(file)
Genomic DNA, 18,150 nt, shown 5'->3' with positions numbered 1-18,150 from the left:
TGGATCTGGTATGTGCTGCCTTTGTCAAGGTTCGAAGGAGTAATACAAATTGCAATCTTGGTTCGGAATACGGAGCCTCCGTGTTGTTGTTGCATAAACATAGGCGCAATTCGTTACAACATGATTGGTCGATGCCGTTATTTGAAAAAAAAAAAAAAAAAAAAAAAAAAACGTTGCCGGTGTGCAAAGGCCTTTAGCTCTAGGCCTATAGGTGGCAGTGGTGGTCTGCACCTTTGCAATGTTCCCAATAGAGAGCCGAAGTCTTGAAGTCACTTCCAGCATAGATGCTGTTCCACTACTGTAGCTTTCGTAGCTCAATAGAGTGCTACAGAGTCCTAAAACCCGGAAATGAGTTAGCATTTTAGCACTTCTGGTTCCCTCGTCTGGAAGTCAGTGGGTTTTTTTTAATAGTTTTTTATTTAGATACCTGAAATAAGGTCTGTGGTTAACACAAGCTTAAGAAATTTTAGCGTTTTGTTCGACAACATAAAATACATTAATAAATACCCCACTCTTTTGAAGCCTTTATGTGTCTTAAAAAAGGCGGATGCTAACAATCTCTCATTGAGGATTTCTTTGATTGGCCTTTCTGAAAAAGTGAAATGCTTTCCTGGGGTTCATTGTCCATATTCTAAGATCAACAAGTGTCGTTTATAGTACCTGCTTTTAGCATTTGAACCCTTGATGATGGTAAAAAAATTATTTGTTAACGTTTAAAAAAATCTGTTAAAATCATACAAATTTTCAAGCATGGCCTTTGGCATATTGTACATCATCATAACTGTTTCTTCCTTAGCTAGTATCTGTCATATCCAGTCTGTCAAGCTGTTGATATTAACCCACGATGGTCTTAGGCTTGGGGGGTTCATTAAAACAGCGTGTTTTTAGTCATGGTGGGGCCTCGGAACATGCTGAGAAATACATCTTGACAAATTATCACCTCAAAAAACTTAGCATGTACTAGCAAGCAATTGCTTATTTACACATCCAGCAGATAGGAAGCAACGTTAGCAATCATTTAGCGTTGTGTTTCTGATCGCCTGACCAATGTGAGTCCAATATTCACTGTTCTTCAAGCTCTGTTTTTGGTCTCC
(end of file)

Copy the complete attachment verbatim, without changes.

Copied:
Genomic DNA, 18,150 nt, shown 5'->3' with positions numbered 1-18,150 from the left:
TGGATCTGGTATGTGCTGCCTTTGTCAAGGTTCGAAGGAGTAATACAAATTGCAATCTTGGTTCGGAATACGGAGCCTCCGTGTTGTTGTTGCATAAACATAGGCGCAATTCGTTACAACATGATTGGTCGATGCCGTTATTTGAAAAAAAAAAAAAAAAAAAAAAAAAAACGTTGCCGGTGTGCAAAGGCCTTTAGCTCTAGGCCTATAGGTGGCAGTGGTGGTCTGCACCTTTGCAATGTTCCCAATAGAGAGCCGAAGTCTTGAAGTCACTTCCAGCATAGATGCTGTTCCACTACTGTAGCTTTCGTAGCTCAATAGAGTGCTACAGAGTCCTAAAACCCGGAAATGAGTTAGCATTTTAGCACTTCTGGTTCCCTCGTCTGGAAGTCAGTGGGTTTTTTTTAATAGTTTTTTATTTAGATACCTGAAATAAGGTCTGTGGTTAACACAAGCTTAAGAAATTTTAGCGTTTTGTTCGACAACATAAAATACATTAATAAATACCCCACTCTTTTGAAGCCTTTATGTGTCTTAAAAAAGGCGGATGCTAACAATCTCTCATTGAGGATTTCTTTGATTGGCCTTTCTGAAAAAGTGAAATGCTTTCCTGGGGTTCATTGTCCATATTCTAAGATCAACAAGTGTCGTTTATAGTACCTGCTTTTAGCATTTGAACCCTTGATGATGGTAAAAAAATTATTTGTTAACGTTTAAAAAAATCTGTTAAAATCATACAAATTTTCAAGCATGGCCTTTGGCATATTGTACATCATCATAACTGTTTCTTCCTTAGCTAGTATCTGTCATATCCAGTCTGTCAAGCTGTTGATATTAACCCACGATGGTCTTAGGCTTGGGGGGTTCATTAAAACAGCGTGTTTTTAGTCATGGTGGGGCCTCGGAACATGCTGAGAAATACATCTTGACAAATTATCACCTCAAAAAACTTAGCATGTACTAGCAAGCAATTGCTTATTTACACATCCAGCAGATAGGAAGCAACGTTAGCAATCATTTAGCGTTGTGTTTCTGATCGCCTGACCAATGTGAGTCCAATATTCACTGTTCTTCAAGCTCTGTTTTTGGTCTCC